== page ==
The larder beetle
Who is the larder beetle ?
Latin name : Dermestes lardarius
Order : Coleoptera
Family : Dermestidae
Size : 6 to 9 mm
Colour : brown or black with a yellowish band on the elytra
Location : kitchen and storeroom
Period : all year round
What you need to know about the larder beetle
The larder beetle - Dermestes lardariusAs the larder beetle flies (it is a beetle like the ladybird), it can enter houses either to lay eggs in summer or to take shelter in winter. Outdoors, this insect spends the winter sheltered in the cracks of tree bark.
Males and females are almost identical. The larder beetle can be recognised by :
- its oval, relatively flat and hairy body, dark brown or black in colour,
- 2 short club-shaped antennae attached to the head,
- the black spots near the pronotum, the part of the thorax that hides the head,
- the wide band of small yellowish, greyish or whitish hairs that crosses the elytra. This band has 6 black dots in the centre (three per elytron) of varying shape and size,
- its 2 wings, which are hidden under the elytra and enable it to fly,
- its length, which ranges from 6 to 9 mm.
While the adults prefer flowers, the larvae feed on animal corpses. As dried bacon has become scarce, this insect has adapted to other foods such as pet food and congealed fat. But the larder beetle can also feed on feathers, skins, hair, hams, bacon, dried and processed or putrefied meat, cheese and wool. It also attacks museum specimens, dried insects and stuffed birds.
The larder beetle is a scavenger, feeding on insects and dead animals (necrophagous) present in stored grain.
It can also infest protein-rich plant products. Generally speaking, it infests our food reserves. It has a preference for foods containing oil, fat and animal proteins. However, it can go several weeks without eating.
The larder beetle is frequently found in attics, silos, warehouses and homes. It is also considered a major pest in poultry houses. It is a common and growing pest of homes. The larvae are the most greedy and voracious, burrowing into our books, wood, tiles, pipes, materials, etc., thus weakening our homes.
The larder beetle is not dangerous to human health. It does not sting or bite. It does not transmit diseases. However, its hairs can cause allergies and skin irritations that are not serious in some people.
Reproduction and life cycle
The larder beetle is a holometabolous invertebrate. It undergoes a complete metamorphosis: egg, larva, nymph and adult. The larva moults four or five times before becoming an adult.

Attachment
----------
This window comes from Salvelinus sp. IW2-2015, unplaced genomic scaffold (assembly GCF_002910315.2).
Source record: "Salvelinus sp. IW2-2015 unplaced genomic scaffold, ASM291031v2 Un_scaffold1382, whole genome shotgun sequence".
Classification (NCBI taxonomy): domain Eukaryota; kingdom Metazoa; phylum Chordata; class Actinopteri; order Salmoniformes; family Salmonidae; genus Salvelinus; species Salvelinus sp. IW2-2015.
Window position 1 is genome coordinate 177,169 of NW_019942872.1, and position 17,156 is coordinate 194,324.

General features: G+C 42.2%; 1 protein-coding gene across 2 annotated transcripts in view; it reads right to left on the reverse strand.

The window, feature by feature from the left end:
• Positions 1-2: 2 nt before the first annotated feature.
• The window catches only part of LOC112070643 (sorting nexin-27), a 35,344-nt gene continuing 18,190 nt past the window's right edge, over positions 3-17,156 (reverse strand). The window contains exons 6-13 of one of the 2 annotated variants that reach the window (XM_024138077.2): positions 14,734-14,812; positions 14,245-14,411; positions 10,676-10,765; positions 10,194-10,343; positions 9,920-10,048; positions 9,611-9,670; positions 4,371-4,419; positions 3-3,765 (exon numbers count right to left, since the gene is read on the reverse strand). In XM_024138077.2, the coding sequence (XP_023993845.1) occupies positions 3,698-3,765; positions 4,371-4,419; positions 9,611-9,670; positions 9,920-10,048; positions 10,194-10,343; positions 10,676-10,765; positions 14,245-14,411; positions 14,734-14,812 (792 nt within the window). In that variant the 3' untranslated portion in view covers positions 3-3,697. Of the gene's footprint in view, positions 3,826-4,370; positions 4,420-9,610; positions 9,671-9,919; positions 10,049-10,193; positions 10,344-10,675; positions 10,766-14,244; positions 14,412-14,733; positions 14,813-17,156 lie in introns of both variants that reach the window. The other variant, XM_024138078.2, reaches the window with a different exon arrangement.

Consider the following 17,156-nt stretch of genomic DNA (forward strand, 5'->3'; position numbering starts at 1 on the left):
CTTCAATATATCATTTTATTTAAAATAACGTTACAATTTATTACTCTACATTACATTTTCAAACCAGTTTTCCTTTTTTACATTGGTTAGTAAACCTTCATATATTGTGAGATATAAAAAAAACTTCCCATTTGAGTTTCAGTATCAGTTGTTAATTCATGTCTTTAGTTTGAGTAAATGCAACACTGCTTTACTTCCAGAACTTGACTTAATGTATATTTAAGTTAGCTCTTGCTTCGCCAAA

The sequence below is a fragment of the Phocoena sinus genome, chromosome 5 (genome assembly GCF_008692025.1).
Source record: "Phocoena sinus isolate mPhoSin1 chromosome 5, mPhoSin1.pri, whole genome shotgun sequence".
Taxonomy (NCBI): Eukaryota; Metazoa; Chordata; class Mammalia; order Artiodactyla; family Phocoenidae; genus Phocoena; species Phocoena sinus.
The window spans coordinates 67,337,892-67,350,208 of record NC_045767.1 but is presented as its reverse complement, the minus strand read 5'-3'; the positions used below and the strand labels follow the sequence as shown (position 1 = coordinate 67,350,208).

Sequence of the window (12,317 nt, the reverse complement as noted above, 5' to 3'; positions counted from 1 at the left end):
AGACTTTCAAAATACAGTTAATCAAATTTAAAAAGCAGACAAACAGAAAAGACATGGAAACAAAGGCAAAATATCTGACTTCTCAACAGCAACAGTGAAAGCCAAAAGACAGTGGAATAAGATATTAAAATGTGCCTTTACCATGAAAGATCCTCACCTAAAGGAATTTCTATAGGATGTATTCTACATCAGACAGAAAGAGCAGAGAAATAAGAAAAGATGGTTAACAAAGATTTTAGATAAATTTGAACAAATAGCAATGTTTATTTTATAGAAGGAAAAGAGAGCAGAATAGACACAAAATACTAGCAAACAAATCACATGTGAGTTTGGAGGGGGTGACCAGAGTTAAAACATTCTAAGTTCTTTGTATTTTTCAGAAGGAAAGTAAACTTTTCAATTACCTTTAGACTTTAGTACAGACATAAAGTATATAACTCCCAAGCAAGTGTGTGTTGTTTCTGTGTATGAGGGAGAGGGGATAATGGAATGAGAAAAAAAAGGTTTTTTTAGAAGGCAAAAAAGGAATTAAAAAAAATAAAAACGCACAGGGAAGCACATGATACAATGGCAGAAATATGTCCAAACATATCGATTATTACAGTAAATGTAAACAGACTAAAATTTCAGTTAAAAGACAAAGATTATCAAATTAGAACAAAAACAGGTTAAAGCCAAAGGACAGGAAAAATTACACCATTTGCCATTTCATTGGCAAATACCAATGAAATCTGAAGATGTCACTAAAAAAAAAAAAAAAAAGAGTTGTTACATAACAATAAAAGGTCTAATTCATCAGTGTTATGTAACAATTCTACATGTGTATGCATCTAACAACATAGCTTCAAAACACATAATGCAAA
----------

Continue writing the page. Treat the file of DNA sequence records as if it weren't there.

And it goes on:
They mate in spring or early summer. It is often at this time that they enter dwellings, looking for suitable places to reproduce. After eating protein-rich food, the female lays 100 to 200 banana-shaped eggs in groups of 6 to 8. She lays them directly on or near the food for the larvae. The larvae take between 6 and 11 days to hatch. If the larder beetle finds itself in favourable conditions inside buildings (between 15 and 30°C and the right humidity), it goes from egg to adult in around 40 days. The female can produce five or six generations a year.
In around twelve days, the larva emerges from the egg. It then starts to eat and takes on its characteristic appearance: a body of around 13 mm covered in long hairs, a light brown colour and two small curved spines at the end of the abdomen.
The male larva goes through 5 moults before becoming an adult. The female will go through 6 moults. Once mature, the larva transforms into a pupa. During this stage, the larder beetle is immobile and easy prey for its predators. To ensure its safety, it burrows into food or moves to a safe place.
2 weeks after transforming into a nymph, the larder beetle becomes an adult. It lives for more than a year in favourable conditions.
How do you get rid of larder beetles ?
The presence of the larder beetle is often detected by :
- infestation of food packets and tins
- banana-shaped egg clusters
- the presence of larval exuviae (abandoned moults -->empty little hairy worms)
- fragments of adult beetles
Here are our tips for controlling and eliminating this pest :
- Eliminate all potential food sources, especially all dried-up corpses (rodents, flies, insects),
- Vacuum your home to remove the dead skin, hair and fur you shed every day,
- Clean up all traces of grease (cooker, extractor hood),
- Store your pet food under cover and throw away any contaminated products,
- Install fine mesh over ventilation hatches and vents, and seal any cracks,
- Carefully inspect any bouquets of flowers picked up in your garden,
- Clean cupboards thoroughly and apply insecticides. Use the same cleaning method as for food moths :
Method and a little elbow grease !
1 - Take a large bin bag and throw away anything that isn't in a totally airtight box, even products that look impeccable.
2 - Vacuum every nook and cranny of the cupboard or storeroom.
3 - Fill a basin with hot water + washing-up liquid + disinfectant (organic, of course!). Using a brush, scrub the entire cupboard, leaving no nook or cranny untouched.
4 - When everything is completely dry, treat the entire cupboard with our 4J insecticide diluted to 5% (allow 500 ml for 5 m² of surface area treated). If you're treating large areas, use the same insecticide in concentrated form. In this case, you dilute the insecticide with water in a sprayer at a rate of 5% (50 ml of insecticide for 950 ml of water). Ecodoo Insecticide aerosol or Aries flying insecticide can also be used to treat all enclosed spaces (drawers, furniture, etc).
5 - All that's left is to put all your food back in the cupboards, but always in completely airtight boxes.
Go directly to the detailed product sheets for products to combat larder beetles.
*PAE : ready for use